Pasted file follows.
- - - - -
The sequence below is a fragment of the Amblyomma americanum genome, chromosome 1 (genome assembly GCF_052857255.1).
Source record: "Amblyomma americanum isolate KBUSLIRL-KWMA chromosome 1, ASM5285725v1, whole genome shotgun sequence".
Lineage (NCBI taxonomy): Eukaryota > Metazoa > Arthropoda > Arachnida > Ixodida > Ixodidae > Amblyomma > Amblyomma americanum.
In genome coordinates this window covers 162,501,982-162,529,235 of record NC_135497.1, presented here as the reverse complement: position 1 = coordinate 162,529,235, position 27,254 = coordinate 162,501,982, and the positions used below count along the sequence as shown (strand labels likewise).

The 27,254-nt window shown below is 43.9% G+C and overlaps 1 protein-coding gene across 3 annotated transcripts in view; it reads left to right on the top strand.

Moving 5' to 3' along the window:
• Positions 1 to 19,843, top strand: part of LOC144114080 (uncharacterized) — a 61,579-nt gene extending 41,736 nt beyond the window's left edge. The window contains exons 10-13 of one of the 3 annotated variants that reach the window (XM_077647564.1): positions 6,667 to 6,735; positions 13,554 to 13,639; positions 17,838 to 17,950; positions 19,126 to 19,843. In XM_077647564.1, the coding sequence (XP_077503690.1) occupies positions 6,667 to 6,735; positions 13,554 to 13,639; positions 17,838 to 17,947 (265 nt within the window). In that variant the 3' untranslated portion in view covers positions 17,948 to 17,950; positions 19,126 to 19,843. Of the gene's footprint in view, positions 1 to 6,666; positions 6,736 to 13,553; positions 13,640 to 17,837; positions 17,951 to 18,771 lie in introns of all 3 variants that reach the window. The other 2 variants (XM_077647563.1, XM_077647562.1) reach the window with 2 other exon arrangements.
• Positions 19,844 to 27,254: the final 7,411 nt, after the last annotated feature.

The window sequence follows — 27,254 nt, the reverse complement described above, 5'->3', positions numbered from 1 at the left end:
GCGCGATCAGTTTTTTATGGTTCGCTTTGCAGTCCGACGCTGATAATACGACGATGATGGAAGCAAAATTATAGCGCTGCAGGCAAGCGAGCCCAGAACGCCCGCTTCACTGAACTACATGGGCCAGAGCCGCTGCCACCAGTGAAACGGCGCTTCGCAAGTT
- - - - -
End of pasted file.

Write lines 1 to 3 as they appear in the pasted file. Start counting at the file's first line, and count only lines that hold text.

The sequence below is a fragment of the Amblyomma americanum genome, chromosome 1 (genome assembly GCF_052857255.1).
Source record: "Amblyomma americanum isolate KBUSLIRL-KWMA chromosome 1, ASM5285725v1, whole genome shotgun sequence".
Lineage (NCBI taxonomy): Eukaryota > Metazoa > Arthropoda > Arachnida > Ixodida > Ixodidae > Amblyomma > Amblyomma americanum.